Title: Drowning in Perfect
Entry Nickname: Three Men and an Actuary
Word Count: 93K
Genre: Women’s Commercial Fiction
Brooke Holt is a twenty-seven-year-old actuary and raging perfectionist—not that she sees it that way. She is simply striving to be the best version of herself, especially in the eyes of others, whose opinions hold her hostage.
After being dumped by her safe, lackluster boyfriend, Brooke takes a job in Minneapolis. A new city gives her a fresh start where she can get it right this time. She rents the basement apartment of a house occupied by three younger, immature men who are determined to disrupt Brooke’s carefully calculated life with their teasing, partying, and carefree attitudes.
When her estranged mother reaches out after seventeen years of no contact with a wedding invitation, she is torn, but ultimately decides she must finally get the answers she’s been longing for since she was ten. Desperate for the courage to face her mother, Brooke turns to the last people she thought she would ever ask for help—her rowdy roommates.
Forcing her to confront all her worst fears, the guys put her through a gauntlet of hellish challenges such as delivering pickup lines like a pirate, singing in public, and even falling in love. Unfortunately, she can’t tell if their efforts are curing her or crippling her further.
In the end, she must decide whether she will continue to hide behind her perfect façade, or finally acknowledge her demons and reveal the real Brooke.
And to Brooke Hott, while I have enjoyed our time together over the past year, there comes a point when you know a person isn’t THE person, but I wish you the best future imaginable.
That gem of a sentence had ended up in my inbox on the Friday before the Christmas holidays from my boyfriend, Ira. It was the last sentiment in the mass farewell email he sent to the entire company. He even spelled my last name wrong. It’s Holt, not Hott. Was his error a slight against me, a careless typo, or did he sincerely not know my damn name?
After the worst holidays of my life, I turned in my resignation. I also vomited. At least I had made it to the bathroom with the utmost composure, so no one knew.
I sat at my desk, still shaky from being sick. My rash decision to quit USA Care came the day after that email. I had no choice since I would forever be tied to it, yet uprooting my career and life to another state was the riskiest thing I had ever done. Despite insanely planning for two weeks, I still felt out of control.
I wiped my clammy hands on my pants. I needed to stick to my to-do list. Unfinished business needled me like the constant clicking of a pen. I popped a piece of gum in my mouth, chewed for thirty seconds, and spit it into the trash can. Good as new, kind of.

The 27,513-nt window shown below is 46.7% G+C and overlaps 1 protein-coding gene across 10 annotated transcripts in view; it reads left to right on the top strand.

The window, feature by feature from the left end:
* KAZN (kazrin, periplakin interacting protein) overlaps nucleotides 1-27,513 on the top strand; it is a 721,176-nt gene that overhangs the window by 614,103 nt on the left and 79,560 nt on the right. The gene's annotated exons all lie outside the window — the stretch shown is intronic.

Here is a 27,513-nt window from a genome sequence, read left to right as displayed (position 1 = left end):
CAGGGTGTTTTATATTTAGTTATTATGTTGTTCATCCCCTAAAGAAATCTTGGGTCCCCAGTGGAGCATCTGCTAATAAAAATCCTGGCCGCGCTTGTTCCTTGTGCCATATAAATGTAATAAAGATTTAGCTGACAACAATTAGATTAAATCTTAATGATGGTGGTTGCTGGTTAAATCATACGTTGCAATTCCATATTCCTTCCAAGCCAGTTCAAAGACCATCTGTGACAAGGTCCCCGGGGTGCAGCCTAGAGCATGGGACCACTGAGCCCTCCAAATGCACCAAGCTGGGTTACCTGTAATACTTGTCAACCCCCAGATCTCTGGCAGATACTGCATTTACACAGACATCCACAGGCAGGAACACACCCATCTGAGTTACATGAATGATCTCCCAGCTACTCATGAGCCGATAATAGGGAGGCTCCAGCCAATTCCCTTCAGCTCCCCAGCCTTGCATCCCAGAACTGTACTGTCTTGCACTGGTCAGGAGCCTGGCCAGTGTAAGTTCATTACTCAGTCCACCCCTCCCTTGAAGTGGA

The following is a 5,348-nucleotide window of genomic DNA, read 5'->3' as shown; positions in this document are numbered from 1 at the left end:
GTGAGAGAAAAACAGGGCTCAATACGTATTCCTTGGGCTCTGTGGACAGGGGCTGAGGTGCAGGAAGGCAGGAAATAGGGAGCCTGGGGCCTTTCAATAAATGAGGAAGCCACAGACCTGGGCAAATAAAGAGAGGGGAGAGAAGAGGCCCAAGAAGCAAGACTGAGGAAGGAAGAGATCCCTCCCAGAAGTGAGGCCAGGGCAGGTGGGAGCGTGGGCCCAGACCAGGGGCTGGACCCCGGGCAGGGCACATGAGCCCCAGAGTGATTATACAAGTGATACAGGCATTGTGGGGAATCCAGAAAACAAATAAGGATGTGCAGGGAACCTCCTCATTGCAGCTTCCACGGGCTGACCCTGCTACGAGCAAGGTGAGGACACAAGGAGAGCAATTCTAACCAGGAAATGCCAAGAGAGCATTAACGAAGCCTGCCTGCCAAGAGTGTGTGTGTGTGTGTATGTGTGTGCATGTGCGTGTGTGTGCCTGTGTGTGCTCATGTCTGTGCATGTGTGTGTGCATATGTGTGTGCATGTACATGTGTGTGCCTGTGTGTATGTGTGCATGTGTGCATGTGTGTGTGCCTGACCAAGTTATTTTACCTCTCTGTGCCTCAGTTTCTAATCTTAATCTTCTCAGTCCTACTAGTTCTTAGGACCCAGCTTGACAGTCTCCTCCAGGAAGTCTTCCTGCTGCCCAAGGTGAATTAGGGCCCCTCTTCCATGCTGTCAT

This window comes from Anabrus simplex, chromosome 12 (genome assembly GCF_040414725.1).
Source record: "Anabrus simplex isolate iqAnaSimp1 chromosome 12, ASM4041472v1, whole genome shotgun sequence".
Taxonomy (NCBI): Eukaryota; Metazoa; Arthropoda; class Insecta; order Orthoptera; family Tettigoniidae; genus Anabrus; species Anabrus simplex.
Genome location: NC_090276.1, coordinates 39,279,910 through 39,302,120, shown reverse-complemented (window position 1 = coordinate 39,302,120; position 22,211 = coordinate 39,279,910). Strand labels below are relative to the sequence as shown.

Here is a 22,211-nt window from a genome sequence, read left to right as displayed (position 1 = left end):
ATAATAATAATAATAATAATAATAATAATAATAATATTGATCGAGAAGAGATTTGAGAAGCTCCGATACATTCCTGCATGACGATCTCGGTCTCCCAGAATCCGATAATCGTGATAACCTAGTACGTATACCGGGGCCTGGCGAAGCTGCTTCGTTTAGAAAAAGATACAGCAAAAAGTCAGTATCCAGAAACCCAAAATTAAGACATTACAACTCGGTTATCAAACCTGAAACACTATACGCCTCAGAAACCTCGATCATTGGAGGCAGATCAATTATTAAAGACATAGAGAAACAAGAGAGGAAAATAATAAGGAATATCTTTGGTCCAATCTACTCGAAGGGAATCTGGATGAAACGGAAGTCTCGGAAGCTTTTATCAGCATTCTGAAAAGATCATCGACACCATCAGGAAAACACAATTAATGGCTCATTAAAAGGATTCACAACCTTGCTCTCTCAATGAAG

Title: Bouncing Back
Entry Nickname: Boomerang
Word Count: 80K
Genre: Women’s Fiction
Now that her children are grown and flown, Robin Larson is looking forward to resuscitating her almost thirty-year marriage. Unfortunately, her husband Bob has other ideas and, within hours of dropping their youngest at college, he announces he’s leaving her for another woman.
A year later, Robin has cobbled together a new life. With the help of her closest friend—a 63-year-old flower child named Barbara—Robin now works at a hipster coffee shop where she’s building new relationships with the young baristas, particularly the beautiful and brilliant but acerbic Dara.
Just when she finally starts to get the hang of her new independence, her adult son, Owen moves back home after having crashed and burned his own life in Hollywood where he was the creator of a popular sitcom. Mother and son unwittingly tumble into old roles—a choice that has disaster written all over it. Eventually, Owen’s childish regressions push Robin to the brink. Thinking it might help him get back on track, Robin introduces Owen to her co-workers at the coffeehouse. But when her two worlds collide and Robin finds her new friend Dara in bed with her son, she realizes she must cut the apron strings or risk losing her chance at finding new love, adventure, and a truly independent life.
We haven’t spoken since Allentown. Bob listens to sports radio and occasionally digs at something in his ear as I stare out the window at distant, seemingly idyllic farms that turn dilapidated and disappointing the closer we get to them. I’m not the least bit concerned about the silence. It’s one of the perks, actually, of twenty-nine years of marriage—knowing you don’t have to worry about filling the dead air. And besides, I’m sure Bob is as lost in thought over the events of today as I am. She was our last to go. It’s a big deal.
“The roommate seems nice,” I finally say.
Bob doesn’t answer. He leans in and cocks his head toward the radio. Two guys named Joe, both with Long Island accents (pronounced Lung Island) are talking about a baseball player named Manny whose injury and forthcoming surgery will keep him out for the rest of the season. Joe and Joe take a caller.“I’m a little worried about how they are going to organize that room,” I say, letting my ongoing internal monologue spill out, “It’s so much smaller than I thought it would be. And it isn’t a real closet. It’s an armoire. She’s never going to fit everything in there. I should have insisted she leave her winter clothes home until Thanksgiving.”
One of the Joes is arguing with the caller who thinks Manny should pay back part of his fifteen million dollar salary. Joe calls him an idiot and hangs up on him.